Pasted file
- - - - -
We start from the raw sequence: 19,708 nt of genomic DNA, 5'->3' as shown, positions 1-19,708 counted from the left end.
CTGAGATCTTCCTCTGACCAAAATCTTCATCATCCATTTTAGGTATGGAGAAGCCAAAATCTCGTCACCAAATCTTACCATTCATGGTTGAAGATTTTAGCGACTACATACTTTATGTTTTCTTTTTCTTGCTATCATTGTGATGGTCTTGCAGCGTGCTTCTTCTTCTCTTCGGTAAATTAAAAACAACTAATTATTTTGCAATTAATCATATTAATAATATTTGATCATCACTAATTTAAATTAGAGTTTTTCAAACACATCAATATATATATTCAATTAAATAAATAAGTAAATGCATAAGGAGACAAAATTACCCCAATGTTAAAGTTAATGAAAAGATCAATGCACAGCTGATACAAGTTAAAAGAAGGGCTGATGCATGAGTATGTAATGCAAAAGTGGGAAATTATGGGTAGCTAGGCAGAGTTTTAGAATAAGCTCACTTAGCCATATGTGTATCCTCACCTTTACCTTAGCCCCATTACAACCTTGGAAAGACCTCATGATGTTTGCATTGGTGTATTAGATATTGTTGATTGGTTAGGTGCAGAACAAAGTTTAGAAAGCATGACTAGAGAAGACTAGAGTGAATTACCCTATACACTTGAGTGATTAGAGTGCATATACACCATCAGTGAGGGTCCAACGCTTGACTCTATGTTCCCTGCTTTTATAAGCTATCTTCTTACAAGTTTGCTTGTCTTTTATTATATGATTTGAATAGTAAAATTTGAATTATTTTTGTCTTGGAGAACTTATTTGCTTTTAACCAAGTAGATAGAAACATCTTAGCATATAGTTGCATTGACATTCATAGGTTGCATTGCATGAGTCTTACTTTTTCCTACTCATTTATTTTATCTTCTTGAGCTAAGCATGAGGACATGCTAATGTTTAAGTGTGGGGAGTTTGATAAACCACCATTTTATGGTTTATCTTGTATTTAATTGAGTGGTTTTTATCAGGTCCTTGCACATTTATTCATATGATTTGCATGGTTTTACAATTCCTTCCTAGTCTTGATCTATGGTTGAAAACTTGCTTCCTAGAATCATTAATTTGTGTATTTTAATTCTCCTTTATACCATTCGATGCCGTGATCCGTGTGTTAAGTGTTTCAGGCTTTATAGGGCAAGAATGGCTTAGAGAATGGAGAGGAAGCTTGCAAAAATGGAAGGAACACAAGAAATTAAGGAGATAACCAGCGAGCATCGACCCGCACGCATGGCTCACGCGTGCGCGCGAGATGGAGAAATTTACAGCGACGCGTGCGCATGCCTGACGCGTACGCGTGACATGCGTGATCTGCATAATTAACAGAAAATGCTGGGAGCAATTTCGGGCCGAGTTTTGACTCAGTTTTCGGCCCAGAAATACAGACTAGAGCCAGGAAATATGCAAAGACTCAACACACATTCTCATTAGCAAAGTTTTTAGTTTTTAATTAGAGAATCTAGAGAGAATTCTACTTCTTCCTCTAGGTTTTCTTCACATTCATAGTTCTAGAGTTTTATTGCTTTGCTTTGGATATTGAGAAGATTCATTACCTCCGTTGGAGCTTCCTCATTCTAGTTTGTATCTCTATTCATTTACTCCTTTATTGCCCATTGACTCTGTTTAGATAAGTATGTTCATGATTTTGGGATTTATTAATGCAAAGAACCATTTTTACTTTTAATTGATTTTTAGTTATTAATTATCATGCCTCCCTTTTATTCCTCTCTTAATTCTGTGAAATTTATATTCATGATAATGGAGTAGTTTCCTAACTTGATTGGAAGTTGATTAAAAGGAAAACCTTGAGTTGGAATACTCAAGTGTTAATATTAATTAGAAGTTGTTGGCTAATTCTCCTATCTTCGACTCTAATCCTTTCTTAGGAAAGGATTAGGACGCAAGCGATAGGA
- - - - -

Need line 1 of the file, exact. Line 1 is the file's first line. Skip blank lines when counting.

We start from the raw sequence: 19,708 nt of genomic DNA, 5'->3' as shown, positions 1-19,708 counted from the left end.